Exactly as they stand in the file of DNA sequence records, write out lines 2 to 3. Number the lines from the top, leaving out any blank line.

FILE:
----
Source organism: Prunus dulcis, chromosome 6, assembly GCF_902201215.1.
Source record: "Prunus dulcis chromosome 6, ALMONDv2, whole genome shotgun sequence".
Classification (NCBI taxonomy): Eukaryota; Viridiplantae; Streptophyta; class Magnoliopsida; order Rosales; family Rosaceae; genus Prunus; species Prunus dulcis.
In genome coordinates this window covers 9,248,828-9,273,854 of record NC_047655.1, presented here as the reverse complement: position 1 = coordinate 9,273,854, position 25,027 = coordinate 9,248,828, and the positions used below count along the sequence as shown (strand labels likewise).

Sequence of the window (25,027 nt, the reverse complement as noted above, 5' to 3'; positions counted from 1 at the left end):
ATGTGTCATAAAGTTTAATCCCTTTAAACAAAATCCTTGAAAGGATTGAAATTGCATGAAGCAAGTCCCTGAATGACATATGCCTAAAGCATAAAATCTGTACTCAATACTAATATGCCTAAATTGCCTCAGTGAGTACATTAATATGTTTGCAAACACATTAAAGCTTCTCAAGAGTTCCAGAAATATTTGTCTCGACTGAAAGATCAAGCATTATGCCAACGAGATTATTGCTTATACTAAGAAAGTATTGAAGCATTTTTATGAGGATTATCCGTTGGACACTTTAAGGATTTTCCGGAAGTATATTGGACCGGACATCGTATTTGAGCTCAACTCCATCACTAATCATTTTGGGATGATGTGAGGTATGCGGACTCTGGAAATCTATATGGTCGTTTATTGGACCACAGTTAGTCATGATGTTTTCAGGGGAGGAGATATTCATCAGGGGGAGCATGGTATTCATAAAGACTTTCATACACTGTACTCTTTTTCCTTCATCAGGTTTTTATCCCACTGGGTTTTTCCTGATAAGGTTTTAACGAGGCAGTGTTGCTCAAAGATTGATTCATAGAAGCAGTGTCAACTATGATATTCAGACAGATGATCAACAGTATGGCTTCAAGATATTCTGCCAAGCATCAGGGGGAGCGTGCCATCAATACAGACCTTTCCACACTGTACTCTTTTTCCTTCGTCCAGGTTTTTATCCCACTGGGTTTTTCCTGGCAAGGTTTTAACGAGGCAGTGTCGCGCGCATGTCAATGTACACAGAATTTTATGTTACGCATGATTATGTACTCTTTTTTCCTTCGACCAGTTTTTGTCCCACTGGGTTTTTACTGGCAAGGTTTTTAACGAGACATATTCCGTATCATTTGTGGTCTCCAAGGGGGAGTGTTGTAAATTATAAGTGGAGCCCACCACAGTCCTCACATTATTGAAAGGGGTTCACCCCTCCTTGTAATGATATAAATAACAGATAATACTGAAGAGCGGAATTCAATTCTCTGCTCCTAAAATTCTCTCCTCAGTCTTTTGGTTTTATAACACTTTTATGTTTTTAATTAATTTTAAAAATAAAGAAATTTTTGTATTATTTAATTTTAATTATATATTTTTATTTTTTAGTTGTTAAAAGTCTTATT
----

Source record: "Prunus dulcis chromosome 6, ALMONDv2, whole genome shotgun sequence".
Classification (NCBI taxonomy): Eukaryota; Viridiplantae; Streptophyta; class Magnoliopsida; order Rosales; family Rosaceae; genus Prunus; species Prunus dulcis.